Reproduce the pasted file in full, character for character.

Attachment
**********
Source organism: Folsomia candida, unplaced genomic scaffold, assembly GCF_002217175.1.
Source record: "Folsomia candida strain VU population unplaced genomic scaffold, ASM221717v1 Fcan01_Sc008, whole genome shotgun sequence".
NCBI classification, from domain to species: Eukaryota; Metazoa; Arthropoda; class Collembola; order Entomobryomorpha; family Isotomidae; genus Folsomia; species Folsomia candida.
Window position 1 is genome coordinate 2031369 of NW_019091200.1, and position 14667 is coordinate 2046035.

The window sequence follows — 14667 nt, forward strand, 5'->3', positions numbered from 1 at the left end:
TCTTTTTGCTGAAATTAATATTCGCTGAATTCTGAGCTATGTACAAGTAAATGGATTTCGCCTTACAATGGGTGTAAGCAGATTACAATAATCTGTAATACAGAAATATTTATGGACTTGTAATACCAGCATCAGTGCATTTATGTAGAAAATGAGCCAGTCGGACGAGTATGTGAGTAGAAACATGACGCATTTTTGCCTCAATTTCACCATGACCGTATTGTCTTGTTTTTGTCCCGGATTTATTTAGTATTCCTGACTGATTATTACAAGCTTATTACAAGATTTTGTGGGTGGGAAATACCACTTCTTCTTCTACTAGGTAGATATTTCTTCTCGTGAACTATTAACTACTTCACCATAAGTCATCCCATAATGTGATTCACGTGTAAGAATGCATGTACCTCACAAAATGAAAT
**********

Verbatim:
Source organism: Folsomia candida, unplaced genomic scaffold, assembly GCF_002217175.1.
Source record: "Folsomia candida strain VU population unplaced genomic scaffold, ASM221717v1 Fcan01_Sc008, whole genome shotgun sequence".
NCBI classification, from domain to species: Eukaryota; Metazoa; Arthropoda; class Collembola; order Entomobryomorpha; family Isotomidae; genus Folsomia; species Folsomia candida.
Window position 1 is genome coordinate 2031369 of NW_019091200.1, and position 14667 is coordinate 2046035.

The window sequence follows — 14667 nt, forward strand, 5'->3', positions numbered from 1 at the left end:
TCTTTTTGCTGAAATTAATATTCGCTGAATTCTGAGCTATGTACAAGTAAATGGATTTCGCCTTACAATGGGTGTAAGCAGATTACAATAATCTGTAATACAGAAATATTTATGGACTTGTAATACCAGCATCAGTGCATTTATGTAGAAAATGAGCCAGTCGGACGAGTATGTGAGTAGAAACATGACGCATTTTTGCCTCAATTTCACCATGACCGTATTGTCTTGTTTTTGTCCCGGATTTATTTAGTATTCCTGACTGATTATTACAAGCTTATTACAAGATTTTGTGGGTGGGAAATACCACTTCTTCTTCTACTAGGTAGATATTTCTTCTCGTGAACTATTAACTACTTCACCATAAGTCATCCCATAATGTGATTCACGTGTAAGAATGCATGTACCTCACAAAATGAAAT